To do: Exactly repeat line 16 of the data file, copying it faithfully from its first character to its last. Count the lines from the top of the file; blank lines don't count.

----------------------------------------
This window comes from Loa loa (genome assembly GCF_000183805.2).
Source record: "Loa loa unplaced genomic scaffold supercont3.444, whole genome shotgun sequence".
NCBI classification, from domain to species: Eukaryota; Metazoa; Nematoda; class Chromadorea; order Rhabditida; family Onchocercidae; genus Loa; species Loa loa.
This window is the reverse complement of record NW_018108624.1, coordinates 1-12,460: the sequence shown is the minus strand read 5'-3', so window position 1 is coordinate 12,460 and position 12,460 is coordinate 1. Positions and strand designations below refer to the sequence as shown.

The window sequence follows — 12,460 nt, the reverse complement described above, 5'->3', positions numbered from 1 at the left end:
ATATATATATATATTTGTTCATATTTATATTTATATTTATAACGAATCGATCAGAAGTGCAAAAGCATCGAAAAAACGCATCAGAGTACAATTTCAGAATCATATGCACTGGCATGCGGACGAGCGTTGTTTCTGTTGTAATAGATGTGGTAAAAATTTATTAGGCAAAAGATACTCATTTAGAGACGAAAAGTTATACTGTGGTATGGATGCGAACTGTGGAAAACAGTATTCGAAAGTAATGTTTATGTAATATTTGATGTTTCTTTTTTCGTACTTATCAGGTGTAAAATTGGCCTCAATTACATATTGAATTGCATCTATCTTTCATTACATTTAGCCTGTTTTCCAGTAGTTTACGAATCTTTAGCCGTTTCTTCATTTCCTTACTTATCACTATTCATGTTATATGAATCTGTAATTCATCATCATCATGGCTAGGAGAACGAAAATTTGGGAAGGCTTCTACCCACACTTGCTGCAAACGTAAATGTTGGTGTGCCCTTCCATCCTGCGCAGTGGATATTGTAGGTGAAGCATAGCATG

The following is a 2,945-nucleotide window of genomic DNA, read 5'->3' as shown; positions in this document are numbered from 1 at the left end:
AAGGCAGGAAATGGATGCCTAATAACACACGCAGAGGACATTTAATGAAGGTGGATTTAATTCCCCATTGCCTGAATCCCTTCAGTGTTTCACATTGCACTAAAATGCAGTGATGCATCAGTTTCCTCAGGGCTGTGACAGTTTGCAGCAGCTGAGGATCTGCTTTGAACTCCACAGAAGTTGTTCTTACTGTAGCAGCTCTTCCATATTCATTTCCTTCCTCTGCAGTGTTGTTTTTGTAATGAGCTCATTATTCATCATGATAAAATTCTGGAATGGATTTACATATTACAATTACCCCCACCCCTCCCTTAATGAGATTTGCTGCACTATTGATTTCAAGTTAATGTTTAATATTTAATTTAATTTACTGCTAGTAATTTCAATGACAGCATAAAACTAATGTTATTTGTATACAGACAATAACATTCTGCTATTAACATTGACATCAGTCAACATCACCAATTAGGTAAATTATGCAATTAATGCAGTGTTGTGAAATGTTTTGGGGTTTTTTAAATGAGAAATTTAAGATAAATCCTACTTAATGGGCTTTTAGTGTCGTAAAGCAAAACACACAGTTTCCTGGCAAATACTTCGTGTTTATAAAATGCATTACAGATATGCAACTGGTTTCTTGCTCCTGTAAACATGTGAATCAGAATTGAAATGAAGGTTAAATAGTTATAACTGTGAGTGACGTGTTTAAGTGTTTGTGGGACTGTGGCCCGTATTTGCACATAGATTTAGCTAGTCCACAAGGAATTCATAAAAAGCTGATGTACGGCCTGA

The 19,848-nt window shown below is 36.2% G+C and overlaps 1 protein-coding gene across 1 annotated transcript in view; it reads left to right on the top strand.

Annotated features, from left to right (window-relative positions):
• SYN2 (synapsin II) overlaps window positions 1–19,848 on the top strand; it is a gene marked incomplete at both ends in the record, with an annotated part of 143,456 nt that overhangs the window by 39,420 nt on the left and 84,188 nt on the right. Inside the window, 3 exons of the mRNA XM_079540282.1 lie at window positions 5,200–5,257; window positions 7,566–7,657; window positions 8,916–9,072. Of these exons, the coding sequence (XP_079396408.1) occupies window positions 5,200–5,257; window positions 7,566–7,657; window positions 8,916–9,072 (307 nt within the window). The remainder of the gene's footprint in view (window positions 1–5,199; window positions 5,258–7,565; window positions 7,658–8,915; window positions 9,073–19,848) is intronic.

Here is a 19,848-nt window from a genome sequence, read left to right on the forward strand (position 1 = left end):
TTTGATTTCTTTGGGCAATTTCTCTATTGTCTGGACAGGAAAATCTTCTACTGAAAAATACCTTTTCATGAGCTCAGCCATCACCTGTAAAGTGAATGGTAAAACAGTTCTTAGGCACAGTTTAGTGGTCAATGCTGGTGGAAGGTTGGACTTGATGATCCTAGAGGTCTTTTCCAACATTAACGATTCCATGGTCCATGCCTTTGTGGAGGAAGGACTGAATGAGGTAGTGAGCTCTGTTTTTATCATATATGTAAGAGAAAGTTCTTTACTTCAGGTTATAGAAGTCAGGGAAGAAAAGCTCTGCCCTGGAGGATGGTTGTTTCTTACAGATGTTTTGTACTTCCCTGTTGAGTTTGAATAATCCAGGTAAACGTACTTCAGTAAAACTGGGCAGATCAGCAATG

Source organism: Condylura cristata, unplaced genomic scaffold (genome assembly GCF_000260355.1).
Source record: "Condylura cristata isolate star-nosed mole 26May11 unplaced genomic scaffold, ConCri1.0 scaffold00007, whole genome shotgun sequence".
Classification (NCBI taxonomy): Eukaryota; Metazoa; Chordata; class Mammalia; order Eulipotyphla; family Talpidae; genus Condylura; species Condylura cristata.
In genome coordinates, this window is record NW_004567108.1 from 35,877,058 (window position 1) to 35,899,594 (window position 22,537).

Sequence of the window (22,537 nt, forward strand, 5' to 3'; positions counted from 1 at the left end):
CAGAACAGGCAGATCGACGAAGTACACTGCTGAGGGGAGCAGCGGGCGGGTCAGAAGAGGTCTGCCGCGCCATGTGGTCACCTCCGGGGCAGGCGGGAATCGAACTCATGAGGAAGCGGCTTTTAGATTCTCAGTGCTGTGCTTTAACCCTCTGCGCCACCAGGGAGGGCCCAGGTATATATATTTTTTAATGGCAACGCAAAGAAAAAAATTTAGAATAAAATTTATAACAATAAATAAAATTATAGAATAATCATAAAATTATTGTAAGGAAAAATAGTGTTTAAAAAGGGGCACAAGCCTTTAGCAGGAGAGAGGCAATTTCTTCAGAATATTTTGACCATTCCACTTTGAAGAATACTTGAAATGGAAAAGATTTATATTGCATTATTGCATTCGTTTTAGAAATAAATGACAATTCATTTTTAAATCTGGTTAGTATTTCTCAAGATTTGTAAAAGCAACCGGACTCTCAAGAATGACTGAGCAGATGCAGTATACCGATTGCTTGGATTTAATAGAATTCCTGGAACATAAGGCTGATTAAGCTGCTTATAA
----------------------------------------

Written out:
Classification (NCBI taxonomy): Eukaryota; Metazoa; Chordata; class Mammalia; order Eulipotyphla; family Talpidae; genus Condylura; species Condylura cristata.